As reported here, the Committee to Protect Journalists (“CPJ”) has criticized Turkey’s request as being politically motivated, and has also requested that INTERPOL deny the request.

The CPJ’s criticism comes at  a time when Turkey is on the defensive about many of its Red Notices and Red Notice requests, particularly those involving journalists being charged with terrorism, espionage, and similar charges based upon the content of their writings. INTERPOL is reportedly examining scores of Red Notices with the goal of weeding out politically motivated notices; this activity is being undertaken amidst the international community’s criticisim of Turkey’s recent INTERPOL abuses.

As INTERPOL’s efforts to investigate the subject notices were reportedly contemplated prior to November of 2017, it is reasonable to anticipate that significant progress should be made in advance of INTERPOL’s general assembly this year in Dubai from November 16-21.

And though it shouldn’t be necessary, it is also reasonable to expect that INTERPOL would make an unequivocal statement regarding its stance on the criminalization of responsible journalism, particularly in light of such activity in INTERPOL’s member countries such as Turkey, Azerbaijan, and Kazakhstan.

As always, thoughts and comments are welcomed.

 

Let’s start with the specific good news: Fair Trials International obtained the removal of a Red Notice for current leader of the World Uyghur Congress, Dolkun Isa, who fled China in the 1990s and was pursued by Chinese authorities through INTERPOL for charges that were widely viewed as being politically motivated.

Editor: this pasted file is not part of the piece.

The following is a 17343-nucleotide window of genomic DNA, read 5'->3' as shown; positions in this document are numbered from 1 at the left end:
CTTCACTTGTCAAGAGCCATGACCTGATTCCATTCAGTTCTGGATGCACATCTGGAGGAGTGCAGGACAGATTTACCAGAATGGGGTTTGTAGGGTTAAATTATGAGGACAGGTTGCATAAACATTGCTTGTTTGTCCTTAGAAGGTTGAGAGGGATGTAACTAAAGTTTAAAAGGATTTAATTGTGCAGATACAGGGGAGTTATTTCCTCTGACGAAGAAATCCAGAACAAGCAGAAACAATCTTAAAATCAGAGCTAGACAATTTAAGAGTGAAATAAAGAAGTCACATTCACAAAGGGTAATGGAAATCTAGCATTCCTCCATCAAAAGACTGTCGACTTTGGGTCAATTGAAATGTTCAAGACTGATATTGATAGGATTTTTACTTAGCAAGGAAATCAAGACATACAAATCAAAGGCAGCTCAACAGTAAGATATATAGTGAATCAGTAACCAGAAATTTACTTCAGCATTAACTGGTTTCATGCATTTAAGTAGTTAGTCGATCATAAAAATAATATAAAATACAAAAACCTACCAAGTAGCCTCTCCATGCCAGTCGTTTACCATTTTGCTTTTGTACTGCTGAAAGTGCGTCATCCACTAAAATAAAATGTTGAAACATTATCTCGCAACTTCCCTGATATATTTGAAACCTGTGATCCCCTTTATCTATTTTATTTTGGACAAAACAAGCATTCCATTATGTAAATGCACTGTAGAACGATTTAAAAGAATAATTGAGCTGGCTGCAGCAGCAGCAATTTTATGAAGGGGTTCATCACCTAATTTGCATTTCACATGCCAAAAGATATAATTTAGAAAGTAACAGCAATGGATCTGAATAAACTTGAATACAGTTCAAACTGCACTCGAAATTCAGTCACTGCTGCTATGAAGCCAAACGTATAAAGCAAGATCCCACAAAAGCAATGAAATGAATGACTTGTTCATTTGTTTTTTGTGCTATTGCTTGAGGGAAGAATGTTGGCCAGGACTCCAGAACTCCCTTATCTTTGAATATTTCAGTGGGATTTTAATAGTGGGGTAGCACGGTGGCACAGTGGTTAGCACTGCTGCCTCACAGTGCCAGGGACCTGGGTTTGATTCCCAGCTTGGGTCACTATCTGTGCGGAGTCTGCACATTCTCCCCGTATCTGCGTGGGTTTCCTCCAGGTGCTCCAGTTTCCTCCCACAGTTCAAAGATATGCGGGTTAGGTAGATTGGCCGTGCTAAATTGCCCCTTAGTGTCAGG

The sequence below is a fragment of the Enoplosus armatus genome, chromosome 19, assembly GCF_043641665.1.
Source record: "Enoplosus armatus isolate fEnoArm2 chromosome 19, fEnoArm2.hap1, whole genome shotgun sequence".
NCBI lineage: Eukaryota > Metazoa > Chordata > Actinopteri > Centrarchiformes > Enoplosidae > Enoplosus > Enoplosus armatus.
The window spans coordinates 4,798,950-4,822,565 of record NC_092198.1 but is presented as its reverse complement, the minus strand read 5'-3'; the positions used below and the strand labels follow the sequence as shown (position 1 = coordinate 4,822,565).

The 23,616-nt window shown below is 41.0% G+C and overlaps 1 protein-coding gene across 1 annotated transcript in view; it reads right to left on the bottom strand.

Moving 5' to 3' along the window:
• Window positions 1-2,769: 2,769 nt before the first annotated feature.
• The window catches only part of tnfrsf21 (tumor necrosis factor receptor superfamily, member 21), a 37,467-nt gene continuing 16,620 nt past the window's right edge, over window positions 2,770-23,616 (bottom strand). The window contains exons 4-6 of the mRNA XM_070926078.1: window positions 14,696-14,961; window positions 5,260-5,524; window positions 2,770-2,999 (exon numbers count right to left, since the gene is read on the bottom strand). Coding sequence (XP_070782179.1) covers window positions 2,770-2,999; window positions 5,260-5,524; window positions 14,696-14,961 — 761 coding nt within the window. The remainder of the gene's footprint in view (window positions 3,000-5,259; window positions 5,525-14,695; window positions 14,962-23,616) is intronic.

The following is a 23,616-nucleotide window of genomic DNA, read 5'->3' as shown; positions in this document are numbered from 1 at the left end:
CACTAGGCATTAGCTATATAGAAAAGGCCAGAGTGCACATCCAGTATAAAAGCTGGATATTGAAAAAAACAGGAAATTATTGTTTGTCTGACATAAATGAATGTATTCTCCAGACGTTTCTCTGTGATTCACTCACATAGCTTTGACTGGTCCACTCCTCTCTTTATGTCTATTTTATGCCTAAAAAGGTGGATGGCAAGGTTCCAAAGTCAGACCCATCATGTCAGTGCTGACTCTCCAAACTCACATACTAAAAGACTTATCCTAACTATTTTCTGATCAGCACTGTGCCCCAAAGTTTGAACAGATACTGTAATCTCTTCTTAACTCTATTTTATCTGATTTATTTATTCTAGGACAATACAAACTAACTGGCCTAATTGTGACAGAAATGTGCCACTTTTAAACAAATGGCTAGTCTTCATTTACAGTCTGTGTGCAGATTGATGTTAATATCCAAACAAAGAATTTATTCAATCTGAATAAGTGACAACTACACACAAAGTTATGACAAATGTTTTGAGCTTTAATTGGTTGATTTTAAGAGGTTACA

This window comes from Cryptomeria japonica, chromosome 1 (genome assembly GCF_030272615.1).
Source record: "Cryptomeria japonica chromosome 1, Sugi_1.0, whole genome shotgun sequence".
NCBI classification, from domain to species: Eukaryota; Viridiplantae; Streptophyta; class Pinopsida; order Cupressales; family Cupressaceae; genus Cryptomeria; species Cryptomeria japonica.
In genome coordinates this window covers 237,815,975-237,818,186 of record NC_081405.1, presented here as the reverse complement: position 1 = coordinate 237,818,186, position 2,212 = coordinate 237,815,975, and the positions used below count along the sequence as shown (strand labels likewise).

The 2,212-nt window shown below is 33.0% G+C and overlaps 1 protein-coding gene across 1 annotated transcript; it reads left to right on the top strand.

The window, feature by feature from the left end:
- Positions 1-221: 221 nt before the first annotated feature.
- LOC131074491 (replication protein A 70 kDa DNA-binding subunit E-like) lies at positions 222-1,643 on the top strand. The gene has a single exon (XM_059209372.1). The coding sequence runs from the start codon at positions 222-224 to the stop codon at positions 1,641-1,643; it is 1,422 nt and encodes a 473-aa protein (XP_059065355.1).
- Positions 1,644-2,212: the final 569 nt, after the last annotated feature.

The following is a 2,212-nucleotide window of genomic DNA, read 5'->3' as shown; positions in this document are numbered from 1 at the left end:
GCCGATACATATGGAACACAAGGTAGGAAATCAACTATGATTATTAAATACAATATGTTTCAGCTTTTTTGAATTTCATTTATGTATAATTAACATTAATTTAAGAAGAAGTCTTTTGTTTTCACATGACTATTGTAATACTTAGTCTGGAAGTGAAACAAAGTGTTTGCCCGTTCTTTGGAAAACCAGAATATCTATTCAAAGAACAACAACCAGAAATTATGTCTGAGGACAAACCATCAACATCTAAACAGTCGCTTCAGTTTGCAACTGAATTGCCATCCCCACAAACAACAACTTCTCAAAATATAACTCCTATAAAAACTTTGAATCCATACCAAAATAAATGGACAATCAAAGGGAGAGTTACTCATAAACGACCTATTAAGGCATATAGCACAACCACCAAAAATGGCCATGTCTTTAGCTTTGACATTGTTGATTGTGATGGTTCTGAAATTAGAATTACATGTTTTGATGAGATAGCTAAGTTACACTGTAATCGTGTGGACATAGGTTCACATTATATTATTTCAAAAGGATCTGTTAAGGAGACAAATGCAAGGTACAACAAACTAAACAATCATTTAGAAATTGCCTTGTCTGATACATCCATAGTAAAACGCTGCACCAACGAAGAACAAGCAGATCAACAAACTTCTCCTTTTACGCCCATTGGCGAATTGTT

Mr. Isa, a dissident from China,  was wanted for alleged terrorist activities, as reported here.  The Chinese government naturally disagreed with the decision, expressing its dissatisfaction here.

It is always welcome news to find that a victim of a politically motivated prosecution has succeeded in removing a Red Notice – it means his life can normalize a bit. He can travel without the worry of an INTERPOL-related detention; his financial activity is simpler and less scrutinized; and he can search for work without having to explain that, even though he is wanted by INTERPOL, he is a law-abiding citizen.

The fact that Mr. Isa’s noticed originated from China, and that INTERPOL removed it, is also good news for those who have wondered about the effect of INTERPOL’s new president on the organization’s decision-making process. INTERPOL’ current president is China’s Vice Minister of Public Security Meng Hongwei. He entered his position amid public concern about his commitment to preserving INTERPOL’s commitment to human rights. The concerns were not baseless, given China’s human rights abuse record. However, as reported here, while some observers believed that his position was more ceremonial and less influential over Red Notice issuance, others thought that Mr. Hongwei’s presidency was cause for alarm, given China’s human rights history.

The decision in Mr. Isa’s case demonstrates that the Commission for the Control of INTERPOL’s Files has both the willingness and the autonomy to issue decisions contrary to the desire of the Chinese government, irrespective of the organization’s leadership.

As always, thoughts and comments are welcomed.

 

As was discussed here last Thursday, Russian officials publicly reported that INTERPOL was considering Russia’s third request to provide assistance in locating and apprehending William Browder.  

INTERPOL has twice rejected Russia’s requests based on the political nature of the case, and it now appears that the third time will not be a charm for Russian authorities.

INTERPOL’s press office responded to Red Notice Law Journal’s inquiry on this subject, stating that